Current Psychiatry Reports

, Volume 10, Issue 4, pp 297–303

Recent advances in compulsive hoarding

Authors

    • Department of PsychiatryUniversity of California at San Diego
Article

DOI: 10.1007/s11920-008-0048-8

Cite this article as:
Saxena, S. Curr Psychiatry Rep (2008) 10: 297. doi:10.1007/s11920-008-0048-8

Abstract

Compulsive hoarding is a common and often disabling neuropsychiatric disorder. This article reviews the conceptualization, phenomenology, diagnosis, etiology, neurobiology, and treatment of compulsive hoarding. Compulsive hoarding is part of a discrete clinical syndrome that includes difficulty discarding, urges to save, excessive acquisition, indecisiveness, perfectionism, procrastination, disorganization, and avoidance. It was thought to be part of obsessive-compulsive disorder or obsessive-compulsive personality disorder, but recent evidence indicates that it should be classified as a separate disorder with its own diagnostic criteria. Compulsive hoarding is a genetically discrete, strongly heritable phenotype. Neuroimaging and neuropsychological studies are elucidating its neurobiology, implicating dysfunction of ventral and medial prefrontal cortical areas that mediate decision-making, attention, and emotional regulation. Effective treatments include pharmacotherapy and cognitive-behavioral therapy. More research will be required to determine the prevalence, etiology, and pathophysiology of compulsive hoarding and to develop better treatments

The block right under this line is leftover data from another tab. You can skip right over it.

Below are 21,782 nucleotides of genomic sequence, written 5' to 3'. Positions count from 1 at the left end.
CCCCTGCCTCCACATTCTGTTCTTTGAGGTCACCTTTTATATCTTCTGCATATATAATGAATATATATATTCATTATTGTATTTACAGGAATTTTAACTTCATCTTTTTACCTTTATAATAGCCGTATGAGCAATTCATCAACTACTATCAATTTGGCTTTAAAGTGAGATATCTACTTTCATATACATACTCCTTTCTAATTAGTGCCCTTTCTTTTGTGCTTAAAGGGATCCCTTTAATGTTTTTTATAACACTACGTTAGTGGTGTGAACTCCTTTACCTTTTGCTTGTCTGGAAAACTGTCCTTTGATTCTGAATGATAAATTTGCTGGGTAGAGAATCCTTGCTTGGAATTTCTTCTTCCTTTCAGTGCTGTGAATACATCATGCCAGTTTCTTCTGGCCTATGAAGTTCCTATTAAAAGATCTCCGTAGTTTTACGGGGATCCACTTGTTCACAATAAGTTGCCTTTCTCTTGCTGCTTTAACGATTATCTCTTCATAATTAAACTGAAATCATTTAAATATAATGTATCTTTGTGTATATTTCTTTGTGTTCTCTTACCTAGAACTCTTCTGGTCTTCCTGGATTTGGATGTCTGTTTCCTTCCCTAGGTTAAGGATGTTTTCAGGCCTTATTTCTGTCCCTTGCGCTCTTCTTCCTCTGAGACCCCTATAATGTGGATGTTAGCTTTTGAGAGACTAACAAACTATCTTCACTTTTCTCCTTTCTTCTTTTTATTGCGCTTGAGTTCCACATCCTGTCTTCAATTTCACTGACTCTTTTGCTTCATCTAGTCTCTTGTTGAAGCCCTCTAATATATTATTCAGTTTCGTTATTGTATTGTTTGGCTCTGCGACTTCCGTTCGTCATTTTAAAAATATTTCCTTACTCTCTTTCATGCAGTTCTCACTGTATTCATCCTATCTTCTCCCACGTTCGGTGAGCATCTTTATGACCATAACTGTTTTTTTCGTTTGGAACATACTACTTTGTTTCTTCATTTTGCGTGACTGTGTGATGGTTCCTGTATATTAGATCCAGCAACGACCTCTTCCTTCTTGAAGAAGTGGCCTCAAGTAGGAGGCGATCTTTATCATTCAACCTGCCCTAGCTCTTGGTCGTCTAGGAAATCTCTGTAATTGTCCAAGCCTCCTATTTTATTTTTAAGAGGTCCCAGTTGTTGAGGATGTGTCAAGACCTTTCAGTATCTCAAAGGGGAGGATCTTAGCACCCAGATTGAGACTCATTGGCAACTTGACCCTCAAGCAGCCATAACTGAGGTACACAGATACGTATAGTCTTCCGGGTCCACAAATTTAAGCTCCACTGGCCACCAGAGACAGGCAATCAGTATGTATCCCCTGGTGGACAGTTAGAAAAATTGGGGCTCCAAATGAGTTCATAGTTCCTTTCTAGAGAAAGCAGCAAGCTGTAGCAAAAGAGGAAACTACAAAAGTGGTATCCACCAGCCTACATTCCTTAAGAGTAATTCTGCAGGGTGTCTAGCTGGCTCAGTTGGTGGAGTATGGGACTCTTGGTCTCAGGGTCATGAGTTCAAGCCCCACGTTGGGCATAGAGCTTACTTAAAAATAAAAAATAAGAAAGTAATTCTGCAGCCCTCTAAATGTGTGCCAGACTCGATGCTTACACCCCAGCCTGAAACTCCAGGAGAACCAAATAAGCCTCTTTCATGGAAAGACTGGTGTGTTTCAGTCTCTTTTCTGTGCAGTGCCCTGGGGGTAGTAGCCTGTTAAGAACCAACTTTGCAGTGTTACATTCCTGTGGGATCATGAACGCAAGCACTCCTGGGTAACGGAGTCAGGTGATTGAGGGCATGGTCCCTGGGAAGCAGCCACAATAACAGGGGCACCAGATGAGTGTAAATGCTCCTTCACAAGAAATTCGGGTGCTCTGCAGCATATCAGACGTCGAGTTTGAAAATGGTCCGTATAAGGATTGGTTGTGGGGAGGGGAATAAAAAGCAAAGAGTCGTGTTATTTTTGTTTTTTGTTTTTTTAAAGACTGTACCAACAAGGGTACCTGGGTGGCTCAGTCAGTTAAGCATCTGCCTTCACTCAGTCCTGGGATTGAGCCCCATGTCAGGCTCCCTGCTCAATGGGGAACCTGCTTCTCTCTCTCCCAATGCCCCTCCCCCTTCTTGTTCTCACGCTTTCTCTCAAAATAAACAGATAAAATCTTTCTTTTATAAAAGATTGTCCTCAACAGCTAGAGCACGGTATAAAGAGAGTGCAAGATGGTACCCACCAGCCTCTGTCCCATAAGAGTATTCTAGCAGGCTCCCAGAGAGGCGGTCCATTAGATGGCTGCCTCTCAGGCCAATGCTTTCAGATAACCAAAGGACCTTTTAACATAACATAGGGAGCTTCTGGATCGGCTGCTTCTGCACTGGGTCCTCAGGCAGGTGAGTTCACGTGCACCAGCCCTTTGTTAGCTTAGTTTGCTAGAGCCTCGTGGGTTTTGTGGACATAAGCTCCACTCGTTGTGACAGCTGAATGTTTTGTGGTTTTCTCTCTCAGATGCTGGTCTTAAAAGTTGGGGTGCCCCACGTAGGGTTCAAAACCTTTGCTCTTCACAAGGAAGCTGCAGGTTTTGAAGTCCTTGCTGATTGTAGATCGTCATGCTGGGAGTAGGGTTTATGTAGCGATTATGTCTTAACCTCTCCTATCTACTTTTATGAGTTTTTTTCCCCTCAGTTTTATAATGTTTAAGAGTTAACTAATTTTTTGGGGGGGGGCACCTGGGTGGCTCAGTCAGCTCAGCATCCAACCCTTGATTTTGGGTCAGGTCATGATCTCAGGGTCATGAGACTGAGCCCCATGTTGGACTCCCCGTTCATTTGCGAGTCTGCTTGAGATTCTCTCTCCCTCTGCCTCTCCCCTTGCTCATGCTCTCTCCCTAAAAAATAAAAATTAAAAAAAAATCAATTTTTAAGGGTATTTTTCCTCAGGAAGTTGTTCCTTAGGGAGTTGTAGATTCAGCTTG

Download to read the full article text

Copyright information

© Current Medicine Group LLC 2008